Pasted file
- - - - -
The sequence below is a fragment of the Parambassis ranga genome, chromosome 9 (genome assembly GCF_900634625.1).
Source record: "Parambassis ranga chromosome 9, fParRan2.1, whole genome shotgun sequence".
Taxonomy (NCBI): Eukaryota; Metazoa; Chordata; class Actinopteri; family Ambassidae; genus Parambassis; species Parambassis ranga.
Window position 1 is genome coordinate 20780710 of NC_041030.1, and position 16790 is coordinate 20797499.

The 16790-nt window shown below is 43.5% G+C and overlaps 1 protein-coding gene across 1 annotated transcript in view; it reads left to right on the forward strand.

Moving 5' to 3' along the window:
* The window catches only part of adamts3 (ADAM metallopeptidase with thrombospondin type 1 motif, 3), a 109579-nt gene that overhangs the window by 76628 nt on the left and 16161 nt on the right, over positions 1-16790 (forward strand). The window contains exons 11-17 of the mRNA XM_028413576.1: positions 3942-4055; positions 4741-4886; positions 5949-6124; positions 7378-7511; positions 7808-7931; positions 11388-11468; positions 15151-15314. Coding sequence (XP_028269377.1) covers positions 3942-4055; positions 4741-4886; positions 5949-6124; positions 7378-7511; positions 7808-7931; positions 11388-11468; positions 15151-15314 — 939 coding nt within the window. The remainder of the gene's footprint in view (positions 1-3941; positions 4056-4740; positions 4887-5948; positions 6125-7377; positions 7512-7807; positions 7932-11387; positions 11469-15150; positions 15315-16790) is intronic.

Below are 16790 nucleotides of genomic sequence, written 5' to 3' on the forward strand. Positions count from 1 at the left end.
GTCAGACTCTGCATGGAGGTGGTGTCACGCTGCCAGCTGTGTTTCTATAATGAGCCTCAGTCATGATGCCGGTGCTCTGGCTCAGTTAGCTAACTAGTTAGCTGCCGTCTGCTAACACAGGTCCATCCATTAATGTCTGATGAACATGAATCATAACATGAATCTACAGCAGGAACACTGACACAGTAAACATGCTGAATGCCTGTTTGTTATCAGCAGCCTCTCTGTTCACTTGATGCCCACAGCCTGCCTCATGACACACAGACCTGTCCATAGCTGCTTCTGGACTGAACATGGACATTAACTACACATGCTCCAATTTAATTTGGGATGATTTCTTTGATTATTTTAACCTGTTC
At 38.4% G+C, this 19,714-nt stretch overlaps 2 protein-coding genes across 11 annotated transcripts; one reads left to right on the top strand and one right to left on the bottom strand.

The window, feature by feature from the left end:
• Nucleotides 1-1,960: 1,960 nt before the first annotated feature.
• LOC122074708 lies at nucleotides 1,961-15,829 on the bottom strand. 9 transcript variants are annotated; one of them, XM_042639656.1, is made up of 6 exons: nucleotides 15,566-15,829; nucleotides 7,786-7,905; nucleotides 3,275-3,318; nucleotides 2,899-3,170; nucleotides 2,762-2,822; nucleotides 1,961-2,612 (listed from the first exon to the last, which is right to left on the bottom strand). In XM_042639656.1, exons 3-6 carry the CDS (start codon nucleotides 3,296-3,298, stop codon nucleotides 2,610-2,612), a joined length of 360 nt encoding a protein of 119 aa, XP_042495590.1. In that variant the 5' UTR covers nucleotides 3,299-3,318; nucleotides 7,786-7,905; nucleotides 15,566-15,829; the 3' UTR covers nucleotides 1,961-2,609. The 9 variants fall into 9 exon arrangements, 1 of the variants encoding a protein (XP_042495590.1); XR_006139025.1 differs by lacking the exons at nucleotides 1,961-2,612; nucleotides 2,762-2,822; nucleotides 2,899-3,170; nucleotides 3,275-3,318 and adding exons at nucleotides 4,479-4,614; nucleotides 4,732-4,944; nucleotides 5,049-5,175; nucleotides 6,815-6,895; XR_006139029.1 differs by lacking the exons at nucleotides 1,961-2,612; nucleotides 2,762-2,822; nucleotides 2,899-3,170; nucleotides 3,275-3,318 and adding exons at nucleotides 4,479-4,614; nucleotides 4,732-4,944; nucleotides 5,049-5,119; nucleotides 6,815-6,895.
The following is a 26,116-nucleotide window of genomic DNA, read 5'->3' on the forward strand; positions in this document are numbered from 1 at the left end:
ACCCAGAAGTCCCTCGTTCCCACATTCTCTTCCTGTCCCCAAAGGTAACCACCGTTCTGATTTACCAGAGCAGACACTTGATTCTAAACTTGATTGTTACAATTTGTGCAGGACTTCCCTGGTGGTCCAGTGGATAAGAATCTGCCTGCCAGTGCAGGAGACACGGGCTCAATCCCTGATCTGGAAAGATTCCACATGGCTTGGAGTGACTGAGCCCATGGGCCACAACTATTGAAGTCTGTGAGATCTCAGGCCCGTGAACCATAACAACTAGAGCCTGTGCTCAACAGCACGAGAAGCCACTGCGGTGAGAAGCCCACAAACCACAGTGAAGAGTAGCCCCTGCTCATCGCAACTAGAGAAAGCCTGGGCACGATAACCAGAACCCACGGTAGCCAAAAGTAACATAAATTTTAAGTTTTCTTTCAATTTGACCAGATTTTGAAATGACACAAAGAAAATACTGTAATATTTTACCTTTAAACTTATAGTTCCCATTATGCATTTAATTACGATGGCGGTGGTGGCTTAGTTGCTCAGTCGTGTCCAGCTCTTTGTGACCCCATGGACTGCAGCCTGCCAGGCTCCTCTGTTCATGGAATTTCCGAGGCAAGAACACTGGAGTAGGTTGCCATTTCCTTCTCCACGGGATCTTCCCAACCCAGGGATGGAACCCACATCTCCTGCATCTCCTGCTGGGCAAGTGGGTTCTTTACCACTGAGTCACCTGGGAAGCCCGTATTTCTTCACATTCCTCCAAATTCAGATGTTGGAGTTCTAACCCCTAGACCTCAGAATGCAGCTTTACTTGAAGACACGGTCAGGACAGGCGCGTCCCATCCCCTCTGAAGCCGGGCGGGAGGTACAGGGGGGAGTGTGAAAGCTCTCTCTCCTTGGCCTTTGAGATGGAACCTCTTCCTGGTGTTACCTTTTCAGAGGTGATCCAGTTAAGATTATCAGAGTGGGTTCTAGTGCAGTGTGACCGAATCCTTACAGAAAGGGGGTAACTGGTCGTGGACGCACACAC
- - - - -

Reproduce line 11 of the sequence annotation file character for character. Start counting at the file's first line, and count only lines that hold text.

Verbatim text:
The window, feature by feature from the left end: